Do: be friendly and personable on and off the mats. We’re not all chatty and smiles all the time. If you’re a reserved person, don’t feel pressured to come out of a shell you’re not ready to emerge from, but being friendly and approachable will go a long way. Likewise, if you’re an extrovert, small doses of your charm can draw out even the shyest student, and help to create a really inviting environment.

Don’t: be overly personable. This sounds a bit contradictory considering the previous ‘do’, but being too friendly too fast makes people on the mats feel uncomfortable. I’ve seen it over and over again: A new student joins, then they’re immediately trying to be best friends with everyone, and posts YouTube videos on the coach’s Facebook wall daily. Basically, don’t smother your new partners! The overly-friendly individual is always a really great person, but they need to let people figure that out for themselves. The alternative is that folks start thinking there’s something a bit off about them, which sucks and probably isn’t very fair. The new student’s intentions are good, but the approach was messy. Take your time when you first start and let people warm up to the awesomeness of you in their own time. Generally people in a gym (mine, at least. Can’t vouch for every other one, but most should be fine) are pretty friendly already, and will make you feel right at home in no time anyways.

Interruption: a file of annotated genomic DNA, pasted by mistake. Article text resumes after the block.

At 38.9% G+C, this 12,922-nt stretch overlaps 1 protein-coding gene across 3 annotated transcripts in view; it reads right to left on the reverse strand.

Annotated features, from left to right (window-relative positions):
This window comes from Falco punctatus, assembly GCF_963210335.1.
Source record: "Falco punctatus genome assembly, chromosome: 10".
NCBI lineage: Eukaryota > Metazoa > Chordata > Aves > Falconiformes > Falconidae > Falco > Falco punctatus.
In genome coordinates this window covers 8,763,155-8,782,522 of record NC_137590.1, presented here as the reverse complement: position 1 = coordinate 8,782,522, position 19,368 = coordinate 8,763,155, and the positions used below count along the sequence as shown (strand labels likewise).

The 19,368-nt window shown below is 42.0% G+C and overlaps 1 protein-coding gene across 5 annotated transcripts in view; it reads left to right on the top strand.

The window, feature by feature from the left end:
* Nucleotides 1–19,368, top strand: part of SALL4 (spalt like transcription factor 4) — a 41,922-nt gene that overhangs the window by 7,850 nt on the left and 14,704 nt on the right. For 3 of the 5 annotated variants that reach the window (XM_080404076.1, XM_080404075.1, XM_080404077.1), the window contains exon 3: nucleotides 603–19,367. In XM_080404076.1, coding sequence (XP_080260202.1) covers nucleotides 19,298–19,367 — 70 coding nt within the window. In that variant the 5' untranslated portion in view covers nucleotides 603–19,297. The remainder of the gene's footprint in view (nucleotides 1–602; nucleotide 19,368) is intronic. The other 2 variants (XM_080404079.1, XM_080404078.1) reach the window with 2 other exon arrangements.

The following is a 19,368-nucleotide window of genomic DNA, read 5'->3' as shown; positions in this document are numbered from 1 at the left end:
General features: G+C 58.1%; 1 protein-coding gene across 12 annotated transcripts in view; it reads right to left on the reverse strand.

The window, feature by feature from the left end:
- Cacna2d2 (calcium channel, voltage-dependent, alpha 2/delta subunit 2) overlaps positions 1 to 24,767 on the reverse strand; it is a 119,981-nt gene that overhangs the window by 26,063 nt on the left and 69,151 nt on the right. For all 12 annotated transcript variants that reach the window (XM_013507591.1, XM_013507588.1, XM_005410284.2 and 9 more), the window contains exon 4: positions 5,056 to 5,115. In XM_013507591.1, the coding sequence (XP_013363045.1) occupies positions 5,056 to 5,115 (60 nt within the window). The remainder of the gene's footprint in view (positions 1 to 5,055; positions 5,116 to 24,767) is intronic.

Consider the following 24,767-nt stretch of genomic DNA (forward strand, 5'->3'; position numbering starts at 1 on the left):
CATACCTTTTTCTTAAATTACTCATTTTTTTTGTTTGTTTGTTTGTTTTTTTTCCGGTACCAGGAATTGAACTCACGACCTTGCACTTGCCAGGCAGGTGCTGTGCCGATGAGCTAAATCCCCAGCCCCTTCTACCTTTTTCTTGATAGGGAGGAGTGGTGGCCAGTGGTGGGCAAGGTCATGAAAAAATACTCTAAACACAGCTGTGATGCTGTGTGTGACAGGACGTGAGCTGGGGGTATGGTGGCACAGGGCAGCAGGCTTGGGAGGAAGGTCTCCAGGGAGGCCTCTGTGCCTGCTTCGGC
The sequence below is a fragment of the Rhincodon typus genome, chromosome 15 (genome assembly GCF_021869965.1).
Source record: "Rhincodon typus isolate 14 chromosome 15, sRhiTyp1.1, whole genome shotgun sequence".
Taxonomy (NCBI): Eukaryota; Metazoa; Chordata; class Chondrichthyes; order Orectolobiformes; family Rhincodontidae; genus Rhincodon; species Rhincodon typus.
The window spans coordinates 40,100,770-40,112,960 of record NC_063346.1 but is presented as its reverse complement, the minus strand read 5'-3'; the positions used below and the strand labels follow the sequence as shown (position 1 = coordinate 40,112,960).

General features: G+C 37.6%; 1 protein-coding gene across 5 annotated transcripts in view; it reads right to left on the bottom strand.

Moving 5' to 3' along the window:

Do: have a full and wonderful social life that includes Jiu Jitsu and the friends you’ve made through it. Keep in touch on social media with the people you’re friends with through BJJ. The community’s pretty small; you can end up in huge and often hilarious online discussions with people who share your passion for Jiu Jitsu. And then go do something else for the rest of your day because you have a life outside of Jiu Jitsu.